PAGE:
The First Home Buyer Grant (FHBG) scheme was introduced on 1 July 2000 to offset the effect of the GST on home ownership. It is a national scheme funded by the states and territories and administered under their own legislation. Under the scheme, a one-off grant is payable to first home owners that satisfy all the eligibility criteria.
Buying your first home is a major financial decision so it’s important to understand your financial responsibilities and what help and money is available to you Before you buy your first home in Melbourne or Victoria, here are some essential facts you need to know regarding the FHBG.
You can receive up to $10,000 with the FHOG
If you are buying or building a new home valued up to $750,000, you may be eligible for the First Home Owners Grant (FHOG). A $20,000 FHOG for regional areas may also apply.
You may pay stamp duty on your purchase
When you buy your home, you'll most likely have to pay land transfer duty (otherwise known as stamp duty). How much you pay depends on your property's value, what you're using it for, if you are a foreign purchaser, and whether you are eligible for any exemptions or concessions.
There are exemptions and concessions for Stamp Duty
You may be eligible for – and receive – more than one exemption, concession or reduction from stamp duty for your property. In Victoria, these include:
First home buyer duty exemption or concession – a one-off duty exemption for a Principal Place of Residence (PPR) valued up to $600,000, or a concession for a PPR with a dutiable value from $600,001 to $750,000
As the ongoing owner of a property in Melbourne or Victoria, you may also have to pay various annual taxes and levies. For example, from 1 January 2017, a 1.5 per cent absentee owner surcharge on land tax will apply to Victorian land owned by an absentee owner.
ARE YOU ELIGIBLE FOR THE FHOG?
If you are buying or building a new home, you may be eligible for the FHOG (First Home Owners Grant Melbourne)or FHBG(of up to $10,000) if you signed your contract on or after 1 July 2013. A $20,000 FHOG for regional areas may also apply.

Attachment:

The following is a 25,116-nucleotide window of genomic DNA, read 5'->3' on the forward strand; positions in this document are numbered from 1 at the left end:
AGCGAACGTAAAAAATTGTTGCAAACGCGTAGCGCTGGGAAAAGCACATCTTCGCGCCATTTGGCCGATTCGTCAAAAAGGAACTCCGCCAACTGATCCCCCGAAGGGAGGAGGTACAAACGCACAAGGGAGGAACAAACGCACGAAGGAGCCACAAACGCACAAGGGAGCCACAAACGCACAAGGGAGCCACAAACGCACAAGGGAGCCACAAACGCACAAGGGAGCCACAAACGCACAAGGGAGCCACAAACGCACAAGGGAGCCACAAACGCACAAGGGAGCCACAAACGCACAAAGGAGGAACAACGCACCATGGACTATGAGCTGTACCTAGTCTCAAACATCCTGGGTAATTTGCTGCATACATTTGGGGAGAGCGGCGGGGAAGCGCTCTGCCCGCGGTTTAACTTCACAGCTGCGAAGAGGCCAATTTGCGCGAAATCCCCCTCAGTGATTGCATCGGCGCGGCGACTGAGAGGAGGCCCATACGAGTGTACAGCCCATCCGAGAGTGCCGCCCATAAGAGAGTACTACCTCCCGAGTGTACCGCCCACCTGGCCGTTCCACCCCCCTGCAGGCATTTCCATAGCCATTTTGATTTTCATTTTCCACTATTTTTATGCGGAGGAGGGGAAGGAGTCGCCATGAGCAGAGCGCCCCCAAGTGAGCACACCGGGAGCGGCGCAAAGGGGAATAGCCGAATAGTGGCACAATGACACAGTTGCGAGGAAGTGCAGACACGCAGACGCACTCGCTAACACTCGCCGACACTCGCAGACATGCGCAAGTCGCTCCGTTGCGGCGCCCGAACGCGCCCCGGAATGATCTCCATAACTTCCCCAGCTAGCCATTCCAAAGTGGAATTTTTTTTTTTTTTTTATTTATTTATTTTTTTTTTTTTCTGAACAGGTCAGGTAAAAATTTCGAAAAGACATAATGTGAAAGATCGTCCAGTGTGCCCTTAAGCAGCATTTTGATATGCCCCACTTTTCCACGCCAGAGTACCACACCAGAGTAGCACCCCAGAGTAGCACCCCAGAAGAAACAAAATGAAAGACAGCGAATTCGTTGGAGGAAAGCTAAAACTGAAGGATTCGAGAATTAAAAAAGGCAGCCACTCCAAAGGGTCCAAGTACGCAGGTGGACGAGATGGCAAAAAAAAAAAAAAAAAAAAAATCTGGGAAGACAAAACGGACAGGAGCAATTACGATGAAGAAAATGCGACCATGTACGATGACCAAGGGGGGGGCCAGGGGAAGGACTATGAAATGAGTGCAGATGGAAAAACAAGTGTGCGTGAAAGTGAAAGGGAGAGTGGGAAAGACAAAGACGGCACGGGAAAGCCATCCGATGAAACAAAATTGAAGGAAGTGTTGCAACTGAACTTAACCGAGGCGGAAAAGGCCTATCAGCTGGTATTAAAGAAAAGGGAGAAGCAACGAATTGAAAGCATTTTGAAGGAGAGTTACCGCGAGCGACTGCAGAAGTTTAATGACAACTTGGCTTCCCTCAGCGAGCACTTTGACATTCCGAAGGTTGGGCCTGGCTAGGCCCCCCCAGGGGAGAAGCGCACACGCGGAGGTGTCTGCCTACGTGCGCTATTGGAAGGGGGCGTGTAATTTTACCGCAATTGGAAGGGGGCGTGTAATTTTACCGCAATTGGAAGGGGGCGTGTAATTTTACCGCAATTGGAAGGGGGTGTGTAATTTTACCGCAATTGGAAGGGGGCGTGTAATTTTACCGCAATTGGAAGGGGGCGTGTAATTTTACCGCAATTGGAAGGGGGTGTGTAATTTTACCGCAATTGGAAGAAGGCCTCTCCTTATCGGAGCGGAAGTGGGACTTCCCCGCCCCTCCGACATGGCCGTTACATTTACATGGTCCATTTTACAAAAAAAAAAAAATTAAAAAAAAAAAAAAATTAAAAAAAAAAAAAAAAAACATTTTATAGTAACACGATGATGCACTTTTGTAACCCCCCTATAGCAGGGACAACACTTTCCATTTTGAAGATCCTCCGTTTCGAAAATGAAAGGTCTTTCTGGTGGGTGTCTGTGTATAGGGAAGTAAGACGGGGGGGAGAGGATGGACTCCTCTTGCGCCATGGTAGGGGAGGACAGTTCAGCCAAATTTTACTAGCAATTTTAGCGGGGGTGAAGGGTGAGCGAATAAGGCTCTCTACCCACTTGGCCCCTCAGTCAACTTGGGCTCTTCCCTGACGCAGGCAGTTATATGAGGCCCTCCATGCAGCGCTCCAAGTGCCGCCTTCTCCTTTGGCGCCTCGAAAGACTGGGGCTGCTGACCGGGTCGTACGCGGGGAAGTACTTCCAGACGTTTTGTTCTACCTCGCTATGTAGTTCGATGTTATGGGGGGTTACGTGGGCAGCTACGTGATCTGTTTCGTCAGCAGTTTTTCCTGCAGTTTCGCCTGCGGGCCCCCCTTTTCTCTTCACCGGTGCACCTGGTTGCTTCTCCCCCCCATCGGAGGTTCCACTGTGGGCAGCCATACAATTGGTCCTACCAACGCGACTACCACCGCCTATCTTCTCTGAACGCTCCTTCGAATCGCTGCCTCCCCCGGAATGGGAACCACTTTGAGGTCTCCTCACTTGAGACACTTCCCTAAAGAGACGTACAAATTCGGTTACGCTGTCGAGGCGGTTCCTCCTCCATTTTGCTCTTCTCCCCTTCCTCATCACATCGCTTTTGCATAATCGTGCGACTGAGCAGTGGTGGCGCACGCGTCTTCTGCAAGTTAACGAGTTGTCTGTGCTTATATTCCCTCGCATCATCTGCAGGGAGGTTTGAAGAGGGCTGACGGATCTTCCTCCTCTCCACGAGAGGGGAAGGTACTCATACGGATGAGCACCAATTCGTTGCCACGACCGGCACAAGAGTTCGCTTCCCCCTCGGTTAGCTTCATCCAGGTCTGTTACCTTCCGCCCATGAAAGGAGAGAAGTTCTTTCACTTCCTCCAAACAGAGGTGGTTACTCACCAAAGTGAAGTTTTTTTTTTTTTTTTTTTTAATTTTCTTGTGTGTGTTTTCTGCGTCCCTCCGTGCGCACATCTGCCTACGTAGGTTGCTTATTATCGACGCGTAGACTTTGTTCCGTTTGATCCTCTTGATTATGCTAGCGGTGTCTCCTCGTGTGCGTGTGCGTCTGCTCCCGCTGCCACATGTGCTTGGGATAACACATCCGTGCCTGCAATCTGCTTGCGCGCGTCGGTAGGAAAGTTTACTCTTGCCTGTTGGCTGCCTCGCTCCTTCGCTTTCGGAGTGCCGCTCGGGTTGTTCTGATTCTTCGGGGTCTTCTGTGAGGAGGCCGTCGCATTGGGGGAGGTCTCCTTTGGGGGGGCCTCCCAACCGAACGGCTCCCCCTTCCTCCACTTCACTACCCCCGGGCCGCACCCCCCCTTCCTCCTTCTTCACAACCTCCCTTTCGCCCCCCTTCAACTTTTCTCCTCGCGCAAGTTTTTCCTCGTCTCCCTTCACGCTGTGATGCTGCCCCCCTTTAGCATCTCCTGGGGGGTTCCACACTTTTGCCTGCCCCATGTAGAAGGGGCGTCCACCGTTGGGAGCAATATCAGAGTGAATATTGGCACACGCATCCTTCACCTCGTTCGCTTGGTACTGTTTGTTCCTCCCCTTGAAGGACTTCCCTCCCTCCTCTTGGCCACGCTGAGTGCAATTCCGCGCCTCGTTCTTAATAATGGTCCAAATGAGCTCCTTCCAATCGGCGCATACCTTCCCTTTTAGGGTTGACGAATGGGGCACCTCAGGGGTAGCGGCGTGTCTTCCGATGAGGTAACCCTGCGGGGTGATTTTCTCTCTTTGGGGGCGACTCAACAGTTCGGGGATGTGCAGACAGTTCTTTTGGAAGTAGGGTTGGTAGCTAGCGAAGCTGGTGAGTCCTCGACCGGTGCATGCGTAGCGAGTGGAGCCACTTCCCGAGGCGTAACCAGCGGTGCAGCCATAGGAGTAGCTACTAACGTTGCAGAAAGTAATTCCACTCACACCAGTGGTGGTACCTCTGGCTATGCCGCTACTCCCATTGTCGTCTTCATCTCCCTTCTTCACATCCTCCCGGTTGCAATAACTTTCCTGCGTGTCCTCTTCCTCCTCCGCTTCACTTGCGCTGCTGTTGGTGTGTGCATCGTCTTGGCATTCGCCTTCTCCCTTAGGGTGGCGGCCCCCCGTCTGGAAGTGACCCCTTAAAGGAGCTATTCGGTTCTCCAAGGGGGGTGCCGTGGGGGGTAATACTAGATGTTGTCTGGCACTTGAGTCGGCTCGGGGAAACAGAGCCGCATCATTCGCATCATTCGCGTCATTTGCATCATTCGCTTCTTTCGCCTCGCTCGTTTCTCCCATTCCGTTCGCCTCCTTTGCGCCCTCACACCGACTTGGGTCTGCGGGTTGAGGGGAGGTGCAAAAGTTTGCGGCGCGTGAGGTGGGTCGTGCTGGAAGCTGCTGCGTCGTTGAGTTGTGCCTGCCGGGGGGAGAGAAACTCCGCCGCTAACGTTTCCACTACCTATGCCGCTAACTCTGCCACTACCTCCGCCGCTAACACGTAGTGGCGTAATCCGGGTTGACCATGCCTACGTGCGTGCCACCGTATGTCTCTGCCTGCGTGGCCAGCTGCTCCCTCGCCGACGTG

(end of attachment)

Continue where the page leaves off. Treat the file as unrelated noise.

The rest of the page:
Your new home can be a house, townhouse, apartment, unit or similar, but it must be valued at $750,000 or less and be the first sale of the property as a residential premises. You’re not eligible for the FHOG or FHBG if you or your spouse or partner have already:
Received the FHOG in Australia,
Owned a home in Australia, either jointly or separately, prior to 1 July 2000,
Lived in a home in Australia in which either of you owned or part-owned on or after 1 July 2000, for a continuous period of at least six months
These criteria apply even if your spouse/partner is not an applicant with you for the FHOG.
All FHOG applicants must be at least 18 at settlement or completion of construction (although there is discretion with this age requirement),
You (or at least one applicant) must be an Australian citizen or permanent resident at the time of settlement or completion of the home’s construction, and
You (or at least one applicant) must intend to live in the home as your PPR for at least 12 months, commencing within 12 months of settlement or completion of construction
New Zealanders holding a special category visa under s32 of the Migration Act 1958 and anyone holding a permanent visa under s30(1), are considered to be a permanent resident of Australia. To be eligible, NZ citizens must be in Australia at the time of settlement.
Established homes are no longer eligible to receive the FHOG. However, if you are buying an established home as your first home and you meet the FHOG or FHBG eligibility criteria (but for the fact that it is not a new home), you may be entitled to:
First-home buyer duty a one-off duty exemption for a Principal Place of Residence (PPR) valued up to $600,000, or a concession for a PPR with a dutiable value from $600,001 to $750,000, and/or
For contracts signed prior to 1 July 2013, a FHOG of up to $7000 is still available for eligible applicants if you bought an established home.